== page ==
Growers in the five northwest cherry-growing states are anticipating a later harvest and lower yields, but are hoping for high-quality fruit as the summer months approach.
The Northwest Cherry Growers held a five-state meeting on WednesdayMay 18, in Richland, with producers in Washington, Oregon, Idaho, Montana and Utah.
BJ Thurlby, president of Northwest Cherry Growers, said the annual meeting provides a valuable “check” on how the cherry crop is developing.
“It’s clear that the mid-season orchards across Washington state haven’t produced a big harvest. … In fact, there are too many orchards that don’t have a harvestable crop this year,” Thurlby reported.
Earlier in May, Thurlby predicted that weather-related issues, such as cold-damaged flowers and lack of pollination, would reduce this year’s cherry harvest by 35% compared to the average volumes of the past five seasons. .
The April snowfall on the cherry blossoms was amazing to see, but Thurlby said prolonged low temperatures in the 30s caused more crop losses.
“Growers are now seeing the results of generally poor pollination that they have seen in their orchards and across the Northwest,” he added.
As researchers and professors from Washington State University’s horticulture program have noted, temperatures below 55 degrees tend to keep bees in their hives instead of pollinating flowers. And when a bee visits a cherry blossom, a figurative timer is started and the hours-long pollination process must be completed before that time runs out. The air temperature must remain relatively ideal for the process to complete.
“If this period is interrupted or prohibited, by low temperatures or extreme winds for example, it will probably prevent the fruit from developing,” Thurlby said. “This unrealized fruit is much of the ‘first drop’ that growers have seen over the past few days and discussed at the meeting.”
He and growers in the five states are hoping a smaller crop will mean higher leaf-to-fruit ratios, which in the past has produced high-quality cherries.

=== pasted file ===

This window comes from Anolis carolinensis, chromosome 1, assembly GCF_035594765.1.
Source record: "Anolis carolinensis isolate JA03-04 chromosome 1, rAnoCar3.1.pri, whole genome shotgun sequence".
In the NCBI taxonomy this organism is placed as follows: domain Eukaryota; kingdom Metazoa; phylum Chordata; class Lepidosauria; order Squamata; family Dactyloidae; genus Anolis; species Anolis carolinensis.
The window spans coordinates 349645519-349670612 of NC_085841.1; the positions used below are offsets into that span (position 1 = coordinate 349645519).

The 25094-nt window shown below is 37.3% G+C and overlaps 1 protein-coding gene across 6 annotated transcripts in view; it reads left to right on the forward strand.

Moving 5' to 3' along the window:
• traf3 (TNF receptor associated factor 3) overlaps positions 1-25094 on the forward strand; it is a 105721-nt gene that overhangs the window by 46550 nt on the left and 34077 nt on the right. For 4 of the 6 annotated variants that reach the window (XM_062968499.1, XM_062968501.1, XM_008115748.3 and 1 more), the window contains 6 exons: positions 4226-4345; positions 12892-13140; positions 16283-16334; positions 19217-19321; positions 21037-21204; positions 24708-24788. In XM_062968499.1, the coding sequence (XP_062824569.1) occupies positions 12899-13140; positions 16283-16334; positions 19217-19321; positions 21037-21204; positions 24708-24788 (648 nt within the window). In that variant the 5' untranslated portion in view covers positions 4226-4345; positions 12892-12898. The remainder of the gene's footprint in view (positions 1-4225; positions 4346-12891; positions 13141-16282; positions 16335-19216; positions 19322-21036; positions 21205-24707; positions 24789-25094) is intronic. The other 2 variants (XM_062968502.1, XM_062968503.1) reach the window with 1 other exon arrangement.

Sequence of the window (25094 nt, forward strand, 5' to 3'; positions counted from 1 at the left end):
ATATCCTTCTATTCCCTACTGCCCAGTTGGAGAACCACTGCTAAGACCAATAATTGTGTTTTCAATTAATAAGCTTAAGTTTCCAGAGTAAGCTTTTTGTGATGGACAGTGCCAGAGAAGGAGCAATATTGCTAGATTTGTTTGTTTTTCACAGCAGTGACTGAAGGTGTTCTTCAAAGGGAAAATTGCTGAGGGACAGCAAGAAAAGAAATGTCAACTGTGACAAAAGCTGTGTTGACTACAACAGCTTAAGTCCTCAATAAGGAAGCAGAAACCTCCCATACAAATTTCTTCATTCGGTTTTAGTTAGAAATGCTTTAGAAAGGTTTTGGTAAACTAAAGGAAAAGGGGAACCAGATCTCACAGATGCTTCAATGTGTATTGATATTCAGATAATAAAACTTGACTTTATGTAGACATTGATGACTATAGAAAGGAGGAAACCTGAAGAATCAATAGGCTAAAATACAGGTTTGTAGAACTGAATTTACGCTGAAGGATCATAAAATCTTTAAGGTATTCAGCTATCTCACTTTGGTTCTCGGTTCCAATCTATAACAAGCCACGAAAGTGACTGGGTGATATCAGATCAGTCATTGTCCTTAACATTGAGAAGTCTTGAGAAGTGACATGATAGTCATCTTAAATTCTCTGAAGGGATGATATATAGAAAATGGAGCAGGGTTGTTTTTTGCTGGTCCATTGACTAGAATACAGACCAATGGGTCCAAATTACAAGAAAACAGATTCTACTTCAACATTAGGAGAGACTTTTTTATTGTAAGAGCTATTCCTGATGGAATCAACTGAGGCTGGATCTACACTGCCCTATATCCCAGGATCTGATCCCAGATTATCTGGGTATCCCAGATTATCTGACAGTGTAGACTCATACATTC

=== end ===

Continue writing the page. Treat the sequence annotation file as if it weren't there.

April’s extreme cold and continued cooler-than-average temperatures through much of May mean the Washington cherry harvest will start later than usual, likely around June 9-10, said Thurlby. The harvest should extend until July and perhaps even the beginning of August.
“Before the cold weather set in, the Northwest had started one of the earliest blooms on record recently,” he added. “The snow and sub-40 degree weather that followed turned the bloom into one of our earlier starting, later ending blooms.
“This bodes well for early and late season cherry supplies for (grocery store) shelves,” Thurlby said. “However, variations in pollination and remaining crop load will make individual peaks difficult to predict.”
Growers in the five states predicted a region-wide cherry harvest of 136,000 tons, or 13.6 million 20-pound boxes of sweet black and yellow/Rainier cherries. There were 203,000 tonnes shipped in 2021, a year that saw record warmth in the Northwest towards the end of the cherry harvest.
“Mother Nature is still the biggest shareholder in our harvest, and we’ll have to see how the rest of the growing season progresses,” Thurlby said. “As of today, it looks like there are still opportunities for what should be a dessert-grade fruit crop.”